In the video below I attempt to give you a really good overview of what the Quartz framework is and how you would use it. So please take a look at the video since not only will you get a really good sense of what Quartz for ASP.NET is but I'm sure a lot of your questions will be answered as well.



Quartz for ASP.NET - Data Binding

This is a short video that shows you how data binding works. We use the Repeater in this demo as well so you'll also get to see how the Repeater can be used along with templates.



The downloadable .zip files contains the following files
  1. The Complete source code (.Net 4.0 compatible only at the moment)
  2. A Sample Project
  3. A New Quartz Project Item - for VS 2010
  4. A New Quartz Builder Item - for VS 2010
  5. A New Quartz View Item - for VS 2010
Quartz For ASP.NET Source

Installing Project and Item Templates in VS.NET

If you've not installed project and item templates in Visual Studio before, please follow these steps:

Extract the files from the downloaded zip file to a temporary folder.

First we'll installed the Project Item Template.

  1. Locate the file called – Quartz Web
  2. Navigate to the Visual Studio Project Templates (C#) folder. On my machine this folder is located at:
  3. C:\Program Files (x86)\Microsoft Visual Studio 10.0\Common7\IDE\ProjectTemplates\CSharp\
  4. Create a folder called Quartz under the CSharp folder as shown in Figure 4 below
  5. Copy the Quartz Web into this folder
  6. Follow the steps listed in the Rebuilding the Visual Studio Cache section below in order to rebuild the VS.NET cache.
  7. Start Visual Studio (rebuild the cache first!) and create a new project.
  8. You'll notice a Quartz folder in Installed Templates ree view on the left (as seen in Figure 5 below) and when you select it, you'll see the Quartz Web Application project item template and shown in Figure 5 below



Figure 4: Creating the Quartz Project Template folder



Figure 5: Quartz Web Application Project Item


The steps involved in installing the Item Templates in Visual Studio are similar to the steps we followed earlier for installing the Project Item Template. This time you need to create a folder under a different hive.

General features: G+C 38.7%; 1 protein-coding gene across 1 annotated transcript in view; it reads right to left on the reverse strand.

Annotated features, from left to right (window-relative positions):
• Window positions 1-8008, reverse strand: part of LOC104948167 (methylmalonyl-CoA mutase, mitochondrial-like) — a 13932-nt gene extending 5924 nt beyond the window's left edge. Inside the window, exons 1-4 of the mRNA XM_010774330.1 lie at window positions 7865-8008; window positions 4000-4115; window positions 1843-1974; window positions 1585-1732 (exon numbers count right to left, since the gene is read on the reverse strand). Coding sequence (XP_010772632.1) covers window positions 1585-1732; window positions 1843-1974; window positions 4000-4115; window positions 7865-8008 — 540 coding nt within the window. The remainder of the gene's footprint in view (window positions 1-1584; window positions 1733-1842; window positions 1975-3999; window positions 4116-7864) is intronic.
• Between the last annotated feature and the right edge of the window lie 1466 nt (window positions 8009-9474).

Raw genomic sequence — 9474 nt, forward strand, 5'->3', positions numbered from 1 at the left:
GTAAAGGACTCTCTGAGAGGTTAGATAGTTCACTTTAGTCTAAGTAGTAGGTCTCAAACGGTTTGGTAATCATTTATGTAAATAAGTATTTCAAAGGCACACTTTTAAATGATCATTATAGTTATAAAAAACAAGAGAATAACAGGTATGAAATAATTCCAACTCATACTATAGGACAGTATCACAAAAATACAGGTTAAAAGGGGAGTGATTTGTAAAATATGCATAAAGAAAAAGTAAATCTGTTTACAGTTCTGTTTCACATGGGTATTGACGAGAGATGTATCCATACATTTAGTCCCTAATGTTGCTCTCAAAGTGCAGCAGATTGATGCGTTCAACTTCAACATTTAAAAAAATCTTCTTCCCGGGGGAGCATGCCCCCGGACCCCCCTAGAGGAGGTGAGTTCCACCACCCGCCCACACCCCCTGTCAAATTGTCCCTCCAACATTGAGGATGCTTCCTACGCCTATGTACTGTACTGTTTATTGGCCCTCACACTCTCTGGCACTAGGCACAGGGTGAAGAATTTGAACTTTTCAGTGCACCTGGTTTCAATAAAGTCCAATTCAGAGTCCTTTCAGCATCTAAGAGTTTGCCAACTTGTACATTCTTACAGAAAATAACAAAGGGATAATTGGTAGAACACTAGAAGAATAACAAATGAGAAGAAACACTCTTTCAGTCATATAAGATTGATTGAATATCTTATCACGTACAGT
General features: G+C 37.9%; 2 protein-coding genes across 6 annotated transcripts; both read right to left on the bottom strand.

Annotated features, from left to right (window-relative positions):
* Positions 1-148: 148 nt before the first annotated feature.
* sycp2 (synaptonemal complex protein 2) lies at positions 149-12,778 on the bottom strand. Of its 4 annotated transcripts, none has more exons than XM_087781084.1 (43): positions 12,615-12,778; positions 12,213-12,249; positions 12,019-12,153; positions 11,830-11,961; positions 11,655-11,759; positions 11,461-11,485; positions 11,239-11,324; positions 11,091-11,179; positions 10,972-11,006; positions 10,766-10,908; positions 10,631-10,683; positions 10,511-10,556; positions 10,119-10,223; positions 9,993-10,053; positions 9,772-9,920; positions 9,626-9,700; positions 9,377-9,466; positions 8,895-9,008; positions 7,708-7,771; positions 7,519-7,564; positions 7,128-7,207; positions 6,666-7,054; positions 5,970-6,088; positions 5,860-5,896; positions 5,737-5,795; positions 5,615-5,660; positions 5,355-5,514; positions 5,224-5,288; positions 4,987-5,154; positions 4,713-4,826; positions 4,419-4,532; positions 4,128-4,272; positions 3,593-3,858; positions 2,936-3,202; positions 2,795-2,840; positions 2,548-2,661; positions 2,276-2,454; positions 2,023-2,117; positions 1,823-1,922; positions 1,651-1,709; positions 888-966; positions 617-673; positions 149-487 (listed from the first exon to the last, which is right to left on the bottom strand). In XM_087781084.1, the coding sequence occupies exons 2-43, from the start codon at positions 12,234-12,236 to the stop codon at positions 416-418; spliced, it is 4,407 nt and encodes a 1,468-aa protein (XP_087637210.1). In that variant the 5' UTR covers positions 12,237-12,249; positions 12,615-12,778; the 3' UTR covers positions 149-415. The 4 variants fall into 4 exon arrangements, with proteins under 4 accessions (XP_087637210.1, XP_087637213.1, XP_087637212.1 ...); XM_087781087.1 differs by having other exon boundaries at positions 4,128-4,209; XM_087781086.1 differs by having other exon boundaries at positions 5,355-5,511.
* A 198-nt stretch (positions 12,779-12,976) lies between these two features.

1. You'll need to create a folder under the ItemTemplates\CSharp folder, which on my machine is:
  2. C:\Program Files (x86)\Microsoft Visual Studio 10.0\Common7\IDE\ItemTemplates\CSharp
  3. Like before, create a folder called Quartz under this folder as shown in Figure 6 below.
  4. Copy the and files into this new folder
  5. Rebuild the Visual Studio cache again using the steps listed in the Rebuilding the Visual Studio Cache section below.
  6. After you've done that, you'll see item templates for a Quartz Builder and Quartz View when you add an item to your Quartz Web Application project, as shown in Figure 7 below


Figure 6: Showing the Quartz folder under the ItemTemplates\CSharp folder



Figure 7: Showing the Quartz Builder and View items in the Add new Item dialog

Rebuilding the Visual Studio Cache

Once installed the item templates into VS.NET, you'll need to get Visual Studio to rebuild its cache. You do that by doing the following:

  1. Close all instances of Visual Studio
  2. Open a Visual Studio Command Prompt (i.e. Start | All Programs | Microsoft Visual Studio 2010 | Visual Studio Tools | Visual Studio Command Prompt)
  3. Execute the following command: devenv /installvstemplates